LAHORE: A post-Covid-19 vaccine survey conducted across Punjab to assess the public’s response to, and satisfaction with, the jabs revealed that none of the respondents experienced any major adverse events following immunisation (AEFIs), while only four reported that they contracted the virus after vaccination.
Out of these four, only two respondents reported to have confirmed diagnosis through PCR tests and also all four of the respondents reported to have experienced mild symptoms of Covid.
As per the results, 66 per cent of the respondents did not experience any AEFIs, 30.6pc experienced them after the first dose, while the most common effect reported was fatigue/tiredness.
The survey was part of the Technical Assistance to Improve Health Service Delivery in Punjab project that with support from the UK’s Foreign, Commonwealth and Development Office and being managed by Oxford Policy Management aimed at providing support to the Primary and Secondary Healthcare Department in the development and application of new policies, strategies and governance mechanisms, with an overarching goal of improving health outcomes in the province. For the Punjab government, Dr Ainul Momina conducted the survey with the financial assistance of UKAid.
Results of the Punjab-wide telephonic survey were based on a sample size of 1,325 out of which 795 were found to be vaccinated, while the rest did not receive any jab. As per the socio-demographic characteristics of the vaccinated respondents, 78.7pc were male, 84.3pc were urban residents, 46.2pc aged between 40 and 49, 96.9pc were married, 69.6pc were employed, 55.2pc worked in the private sector, the family income of 47.6pc of them ranged between Rs20,001 and Rs50,000, and 48.2pc had access to four or more media sources.
According to the results, 91pc of the vaccinated respondents were willing to get vaccinated again if needed, 86pc were satisfied with their decision to get inoculated, 87pc were likely to recommend the vaccines to others, while only one-third felt that Covid-19 had a ‘small’ impact on their lives.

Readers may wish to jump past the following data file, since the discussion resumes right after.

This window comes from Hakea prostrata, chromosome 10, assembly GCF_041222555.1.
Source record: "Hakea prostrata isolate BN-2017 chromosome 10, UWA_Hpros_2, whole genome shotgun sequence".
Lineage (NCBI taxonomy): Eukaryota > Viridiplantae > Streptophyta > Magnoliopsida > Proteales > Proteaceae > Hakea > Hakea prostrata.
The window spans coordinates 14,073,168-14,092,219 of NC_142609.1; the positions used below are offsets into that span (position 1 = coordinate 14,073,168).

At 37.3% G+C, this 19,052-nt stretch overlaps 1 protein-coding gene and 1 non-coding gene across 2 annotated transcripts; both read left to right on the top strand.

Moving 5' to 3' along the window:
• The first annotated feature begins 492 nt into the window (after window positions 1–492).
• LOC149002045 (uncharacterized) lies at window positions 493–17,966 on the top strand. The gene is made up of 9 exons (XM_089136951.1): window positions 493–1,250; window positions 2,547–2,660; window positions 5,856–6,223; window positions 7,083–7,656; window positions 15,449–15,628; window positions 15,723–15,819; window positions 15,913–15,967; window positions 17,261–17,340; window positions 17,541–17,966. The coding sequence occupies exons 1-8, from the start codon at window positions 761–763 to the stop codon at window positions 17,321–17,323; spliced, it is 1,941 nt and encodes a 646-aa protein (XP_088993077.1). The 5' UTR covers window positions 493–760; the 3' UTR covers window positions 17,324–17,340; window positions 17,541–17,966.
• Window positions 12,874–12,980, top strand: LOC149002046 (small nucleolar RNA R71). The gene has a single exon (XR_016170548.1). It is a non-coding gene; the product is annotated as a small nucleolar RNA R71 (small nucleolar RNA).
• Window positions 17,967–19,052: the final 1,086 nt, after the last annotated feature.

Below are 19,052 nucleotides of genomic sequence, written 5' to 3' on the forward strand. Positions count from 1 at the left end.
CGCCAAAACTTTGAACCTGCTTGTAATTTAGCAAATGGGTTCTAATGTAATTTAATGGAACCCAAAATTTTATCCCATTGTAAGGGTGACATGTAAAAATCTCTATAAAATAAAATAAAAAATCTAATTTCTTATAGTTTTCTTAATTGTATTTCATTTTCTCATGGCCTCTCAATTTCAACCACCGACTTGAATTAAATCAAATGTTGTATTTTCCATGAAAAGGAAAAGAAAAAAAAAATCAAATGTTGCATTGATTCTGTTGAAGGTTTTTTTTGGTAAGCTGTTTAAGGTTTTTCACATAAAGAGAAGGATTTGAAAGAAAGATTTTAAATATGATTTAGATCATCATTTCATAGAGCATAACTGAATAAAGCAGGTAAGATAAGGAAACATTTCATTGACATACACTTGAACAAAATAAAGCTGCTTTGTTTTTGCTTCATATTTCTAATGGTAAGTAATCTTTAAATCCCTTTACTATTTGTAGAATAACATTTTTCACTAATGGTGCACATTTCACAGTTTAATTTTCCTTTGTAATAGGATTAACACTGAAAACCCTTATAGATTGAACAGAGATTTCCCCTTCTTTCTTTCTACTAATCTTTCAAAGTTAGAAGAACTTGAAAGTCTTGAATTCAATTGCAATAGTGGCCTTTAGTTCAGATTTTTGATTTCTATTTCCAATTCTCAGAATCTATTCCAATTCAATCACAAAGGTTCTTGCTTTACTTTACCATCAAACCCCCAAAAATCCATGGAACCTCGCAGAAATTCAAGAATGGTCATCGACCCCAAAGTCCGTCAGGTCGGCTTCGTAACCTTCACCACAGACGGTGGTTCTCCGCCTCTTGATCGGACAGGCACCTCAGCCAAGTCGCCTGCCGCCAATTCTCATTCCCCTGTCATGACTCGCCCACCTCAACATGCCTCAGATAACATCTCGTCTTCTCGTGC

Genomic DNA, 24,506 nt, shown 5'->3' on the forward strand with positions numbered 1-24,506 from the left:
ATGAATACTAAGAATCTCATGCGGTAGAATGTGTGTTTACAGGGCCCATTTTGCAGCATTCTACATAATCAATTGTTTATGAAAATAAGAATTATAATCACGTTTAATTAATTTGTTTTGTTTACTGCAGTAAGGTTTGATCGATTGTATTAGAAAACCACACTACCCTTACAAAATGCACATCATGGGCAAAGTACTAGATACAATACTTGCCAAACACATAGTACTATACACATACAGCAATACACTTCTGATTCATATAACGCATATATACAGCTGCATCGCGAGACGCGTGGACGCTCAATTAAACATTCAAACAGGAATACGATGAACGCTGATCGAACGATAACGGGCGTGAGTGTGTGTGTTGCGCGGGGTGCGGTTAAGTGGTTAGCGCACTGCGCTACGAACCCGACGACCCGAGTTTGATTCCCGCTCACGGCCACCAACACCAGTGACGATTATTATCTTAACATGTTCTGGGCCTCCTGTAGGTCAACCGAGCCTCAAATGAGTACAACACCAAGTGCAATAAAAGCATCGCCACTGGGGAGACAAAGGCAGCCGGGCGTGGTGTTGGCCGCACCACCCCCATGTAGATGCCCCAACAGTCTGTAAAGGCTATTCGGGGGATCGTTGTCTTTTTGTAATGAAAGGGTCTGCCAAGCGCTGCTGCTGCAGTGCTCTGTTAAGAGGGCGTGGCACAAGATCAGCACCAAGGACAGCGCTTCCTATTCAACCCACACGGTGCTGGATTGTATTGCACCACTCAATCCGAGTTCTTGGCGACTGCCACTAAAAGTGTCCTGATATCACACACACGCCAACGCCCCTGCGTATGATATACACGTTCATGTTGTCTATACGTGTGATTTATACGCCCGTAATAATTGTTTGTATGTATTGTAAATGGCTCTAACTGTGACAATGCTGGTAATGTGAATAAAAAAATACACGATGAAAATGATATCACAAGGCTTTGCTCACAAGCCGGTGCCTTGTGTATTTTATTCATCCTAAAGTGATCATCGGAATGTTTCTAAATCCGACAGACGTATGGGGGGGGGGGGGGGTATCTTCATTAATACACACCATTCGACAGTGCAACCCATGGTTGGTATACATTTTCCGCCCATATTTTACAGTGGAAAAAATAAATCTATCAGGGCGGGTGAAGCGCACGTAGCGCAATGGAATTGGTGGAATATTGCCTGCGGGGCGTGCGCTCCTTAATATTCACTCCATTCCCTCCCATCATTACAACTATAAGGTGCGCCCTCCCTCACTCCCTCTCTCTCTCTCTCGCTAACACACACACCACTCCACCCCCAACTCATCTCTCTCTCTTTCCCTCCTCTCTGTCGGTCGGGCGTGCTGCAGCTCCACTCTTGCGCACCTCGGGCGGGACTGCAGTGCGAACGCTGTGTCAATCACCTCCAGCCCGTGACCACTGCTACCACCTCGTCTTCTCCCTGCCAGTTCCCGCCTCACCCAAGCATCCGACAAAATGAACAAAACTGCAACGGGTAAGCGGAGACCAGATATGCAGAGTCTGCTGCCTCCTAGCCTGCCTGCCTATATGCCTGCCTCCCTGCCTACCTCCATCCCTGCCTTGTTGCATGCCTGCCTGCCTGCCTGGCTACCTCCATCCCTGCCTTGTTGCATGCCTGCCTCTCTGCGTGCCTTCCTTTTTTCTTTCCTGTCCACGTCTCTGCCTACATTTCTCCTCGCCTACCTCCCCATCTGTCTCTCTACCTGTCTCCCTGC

The survey also revealed that 80.9pc of the respondents got vaccinated over concern for personal and the health of loved ones, 54.5pc were influenced by government and media campaigns, 38.4pc got jabbed because of their sense of social responsibility, and 18pc did it out of social/employer pressure.
On the other hand, among the respondents who did not get vaccinated, 6.2pc were discouraged owing to difficulty in access to a vaccination centre, lack of an identity card and the waiting time at a centre; 50.4pc had the perception that vaccines were unsafe, useless or ineffective; 17.9pc believed in myths/misinformation about vaccines on social media, while 11.3pc even believed that Covid-19 did not exist.
More of the vaccinated respondents (94.6pc) felt there was a need to follow preventive measures (wash/sanitise hands, wear a mask, avoid public gatherings and practice social distancing) after vaccination compared to non-vaccinated respondents (66.8pc).
Based on these findings, the study also presented some recommendations that included devising strategies to instill confidence in people to get vaccinated (offering incentives, groceries/medical vouchers, encouragement etc); involving doctors, religious leaders and influencers to encourage people to get vaccinated and form community mobilisation teams for outreach.
To increase access to vaccines, the study recommended door-to-door vaccination drives for marginalised and vulnerable groups, particularly women in rural areas; introducing alternate means of confirming identification (phone number, home address, spouse’s identity card, etc) for all individuals without ID cards; removing barriers to vaccination (mobile vaccination centres and/or camps at union council-level and 24/7 services at vaccination centres).
It also recommended creating awareness and sharing information by notifying standard operating procedures for social media for sharing Covid-19-related information; developing Information Education Communication material aimed at dispelling myths and information regarding vaccines; and strengthening provincial reporting mechanisms for AEFIs and vaccine-related data management systems.
Published in Dawn, October 16th, 2021